The pandemic put all that on notice.
Commodity Bull Runs & Supply Chain Shifts
Better yet for Revere, a commodity boom and some lockdown pressures on Germany is a nice, strong tailwind.
Amy says she has seen a “slow shift” in demand that is more favorable to American manufacturing. Was reshoring really happening?
“We saw business coming back in July, then we saw it to an even larger extent in August and now it has gotten bigger month over month,” she said.
March’s demand for copper was at levels she says she hadn’t seen in almost two decades. World dmand is expected to rise by more than 3% next year. Revere hopes that the demand includes domestic sources, otherwise it’s potentially a meaningless uptick. For now, they say they are seeing demand come in over 40% higher than 2020.
“I don’t know why all these customers are shifting more business our way,” she said. “How much of this is demand and how much of it is a shift in supply from foreign copper to American copper? I don’t know. I think it’s both.”
Amy thinks there is a chance that companies, having gone through the uncertainties of the trade war and pandemic risks to supply chains and shipping, might rethink their risk profile. If they do, the hope is that some of those purchase orders go to American manufacturers.
“All of a sudden, people are discovering Revere,” she said. “Years ago, we lost some business to Germany. It’s come back to us 10-fold as they lockdown again. We are benefiting from that and I would venture to say that other U.S. based manufacturers are seeing similar benefits from the port bottlenecks to lockdowns in competing markets.”
Revere is located in Rome, New York, a town of roughly 35,000 people. Around 300 of them work for Revere. Many of them have family members that work at Revere and grew up in Rome. Amy is a Rome “townie”.
“I’m the fourth generation in my family to work here. My dad worked here in the summer while attending college. His dad retired from Revere as an electrician. His grandfather worked here as an operator,” she said. “I feel so motivated to be involved to help keep this company going.”
Big corporate giants can talk a good talk about small-town life. Most of us remember Ford Motor Company’s recent Superbowl commercial depicting small-town life, and all walks of life that come from places outside of the big urban centers. Ford was there for them. This was the company’s messaging.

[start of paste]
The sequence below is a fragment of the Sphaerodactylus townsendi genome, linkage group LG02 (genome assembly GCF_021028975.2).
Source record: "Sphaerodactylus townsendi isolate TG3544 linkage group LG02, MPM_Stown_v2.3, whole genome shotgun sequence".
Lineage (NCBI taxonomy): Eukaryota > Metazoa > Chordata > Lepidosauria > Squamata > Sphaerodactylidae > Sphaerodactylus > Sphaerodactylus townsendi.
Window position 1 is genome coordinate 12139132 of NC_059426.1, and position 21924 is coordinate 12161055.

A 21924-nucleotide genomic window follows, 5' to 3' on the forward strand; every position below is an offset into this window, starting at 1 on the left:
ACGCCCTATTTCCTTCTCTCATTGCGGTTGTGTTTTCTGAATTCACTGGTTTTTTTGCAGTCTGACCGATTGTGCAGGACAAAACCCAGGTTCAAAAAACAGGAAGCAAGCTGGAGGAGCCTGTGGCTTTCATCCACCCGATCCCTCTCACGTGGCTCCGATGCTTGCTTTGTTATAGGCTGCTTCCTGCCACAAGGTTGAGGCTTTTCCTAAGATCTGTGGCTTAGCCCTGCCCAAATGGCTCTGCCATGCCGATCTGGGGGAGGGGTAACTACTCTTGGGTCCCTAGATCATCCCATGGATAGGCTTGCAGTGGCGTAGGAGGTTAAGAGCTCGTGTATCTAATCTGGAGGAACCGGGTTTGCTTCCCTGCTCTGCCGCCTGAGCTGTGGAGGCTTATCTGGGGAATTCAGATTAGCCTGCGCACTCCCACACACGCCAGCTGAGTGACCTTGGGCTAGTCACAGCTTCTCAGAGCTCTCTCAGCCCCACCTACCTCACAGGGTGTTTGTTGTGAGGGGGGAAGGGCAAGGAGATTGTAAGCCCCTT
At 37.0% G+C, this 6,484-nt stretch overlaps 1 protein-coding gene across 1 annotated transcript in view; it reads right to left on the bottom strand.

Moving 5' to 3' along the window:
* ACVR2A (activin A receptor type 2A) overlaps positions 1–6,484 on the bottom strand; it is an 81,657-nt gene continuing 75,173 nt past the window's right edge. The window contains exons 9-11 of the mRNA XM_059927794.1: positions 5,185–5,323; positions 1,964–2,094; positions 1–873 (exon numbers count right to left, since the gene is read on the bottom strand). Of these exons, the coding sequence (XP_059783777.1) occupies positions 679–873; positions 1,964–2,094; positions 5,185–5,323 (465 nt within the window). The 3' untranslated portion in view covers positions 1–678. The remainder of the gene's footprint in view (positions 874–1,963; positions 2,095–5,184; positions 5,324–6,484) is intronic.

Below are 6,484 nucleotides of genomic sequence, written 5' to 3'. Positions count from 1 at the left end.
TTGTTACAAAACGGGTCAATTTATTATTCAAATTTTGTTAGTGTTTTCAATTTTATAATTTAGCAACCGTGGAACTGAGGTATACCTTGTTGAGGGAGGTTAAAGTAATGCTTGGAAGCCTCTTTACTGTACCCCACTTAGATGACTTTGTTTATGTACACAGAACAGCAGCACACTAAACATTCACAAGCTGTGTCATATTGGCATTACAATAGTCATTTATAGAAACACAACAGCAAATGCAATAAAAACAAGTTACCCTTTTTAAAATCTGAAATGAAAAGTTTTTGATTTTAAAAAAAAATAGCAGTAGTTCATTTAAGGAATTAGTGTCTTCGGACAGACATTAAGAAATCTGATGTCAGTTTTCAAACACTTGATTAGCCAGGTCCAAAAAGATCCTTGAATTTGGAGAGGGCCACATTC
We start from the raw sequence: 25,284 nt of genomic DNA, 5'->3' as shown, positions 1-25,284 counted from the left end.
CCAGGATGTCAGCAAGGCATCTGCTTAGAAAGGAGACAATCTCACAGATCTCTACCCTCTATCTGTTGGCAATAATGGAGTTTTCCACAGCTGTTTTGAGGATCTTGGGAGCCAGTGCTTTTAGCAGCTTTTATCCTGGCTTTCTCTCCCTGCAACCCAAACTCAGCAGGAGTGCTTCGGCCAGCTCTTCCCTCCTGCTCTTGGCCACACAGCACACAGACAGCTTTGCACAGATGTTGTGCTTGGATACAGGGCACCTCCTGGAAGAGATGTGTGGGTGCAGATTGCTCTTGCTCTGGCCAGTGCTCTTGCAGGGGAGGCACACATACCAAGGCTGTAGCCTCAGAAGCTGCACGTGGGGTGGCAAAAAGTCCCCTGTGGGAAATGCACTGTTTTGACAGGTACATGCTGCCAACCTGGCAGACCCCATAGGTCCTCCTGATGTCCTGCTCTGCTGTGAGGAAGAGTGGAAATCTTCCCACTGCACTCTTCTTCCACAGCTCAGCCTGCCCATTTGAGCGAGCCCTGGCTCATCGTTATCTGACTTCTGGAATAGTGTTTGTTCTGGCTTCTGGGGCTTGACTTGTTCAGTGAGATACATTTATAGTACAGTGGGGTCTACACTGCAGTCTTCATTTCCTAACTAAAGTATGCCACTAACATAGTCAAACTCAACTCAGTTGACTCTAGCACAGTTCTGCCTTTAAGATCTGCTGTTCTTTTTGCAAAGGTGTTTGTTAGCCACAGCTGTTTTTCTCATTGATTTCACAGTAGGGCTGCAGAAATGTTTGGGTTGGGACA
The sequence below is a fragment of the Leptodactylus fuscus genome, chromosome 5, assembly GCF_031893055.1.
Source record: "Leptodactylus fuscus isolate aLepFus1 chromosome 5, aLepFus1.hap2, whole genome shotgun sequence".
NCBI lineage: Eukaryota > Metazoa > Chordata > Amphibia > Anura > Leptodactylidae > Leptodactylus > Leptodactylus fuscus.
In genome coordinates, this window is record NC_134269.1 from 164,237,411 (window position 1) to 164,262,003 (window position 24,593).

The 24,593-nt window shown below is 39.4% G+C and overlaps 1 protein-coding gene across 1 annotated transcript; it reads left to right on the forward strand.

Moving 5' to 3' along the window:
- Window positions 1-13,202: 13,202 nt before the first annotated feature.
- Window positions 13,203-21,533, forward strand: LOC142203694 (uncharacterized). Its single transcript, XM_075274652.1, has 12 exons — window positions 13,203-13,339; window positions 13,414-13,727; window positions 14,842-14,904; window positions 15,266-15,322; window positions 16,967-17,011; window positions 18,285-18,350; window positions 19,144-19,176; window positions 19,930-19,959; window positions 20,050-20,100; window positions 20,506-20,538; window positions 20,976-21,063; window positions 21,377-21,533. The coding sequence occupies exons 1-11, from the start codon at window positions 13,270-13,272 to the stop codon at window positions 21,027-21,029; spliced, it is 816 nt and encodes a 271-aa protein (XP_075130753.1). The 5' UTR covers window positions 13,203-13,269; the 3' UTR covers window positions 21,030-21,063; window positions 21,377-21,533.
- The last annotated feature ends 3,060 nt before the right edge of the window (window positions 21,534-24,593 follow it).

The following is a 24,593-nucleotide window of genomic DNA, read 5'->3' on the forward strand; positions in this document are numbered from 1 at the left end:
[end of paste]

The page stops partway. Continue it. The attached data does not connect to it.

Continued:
Yet, it is really the domestically-focused companies like Revere that keep those communities intact. To them, offshoring business sometimes means going out of business. To larger OEMs, offshoring business is just part of remapping portions of a huge supply chain that helps the bottom line.
Rever Copper are members of the CPA.
“I love what CPA stands for and the work they are doing,” she said. “I feel it, personally. We have just one location,” she pointed out, as if somewhat amazed this company has survived this long. “We literally managed to stay alive since the days of Paul Revere.”
That’s pretty cool.
Some 12 years ago now, Brian O’Shaughnessy predicted that China would start wooing their clients away from Revere. The recent uptick in business may be a fluke, a post-pandemic economic binge. Then what?
You can buy small copper sheets directly from China, right on Walmart’s website. Though Walmart won’t be forthcoming about where this is coming from. We need country origin labels on all e-commerce and hopefully we will have laws on the books that make that happen.
“We need to double our efforts,” Brian said in thinking about the work required to convince Washington about supply chain resiliency, and strategic competition with China.
“We need the CPA to succeed in general, but especially where China is involved,” he said.
Returning to his earlier speech at the Waldorf, Brian reminds CPA members that “the leaders of our nation in 1800 were our founding fathers who fought the British in the Revolutionary War. They were concerned about the possibility of another war with the British so sought to build a domestic supply chain for copper sheets. The copper sheets prevented barnacles from growing on the hulls of our wooden Navy ships because barnacles weighed ships down, and scraping them off took them out of service. So when the War of 1812 came, the hull of the USS Constitution, sheaved with Revere Copper, was in fighting shape.”
(See Brian in his “acting days” here. A short video called “Legend of the Midnight Rider” about copper and the environment.)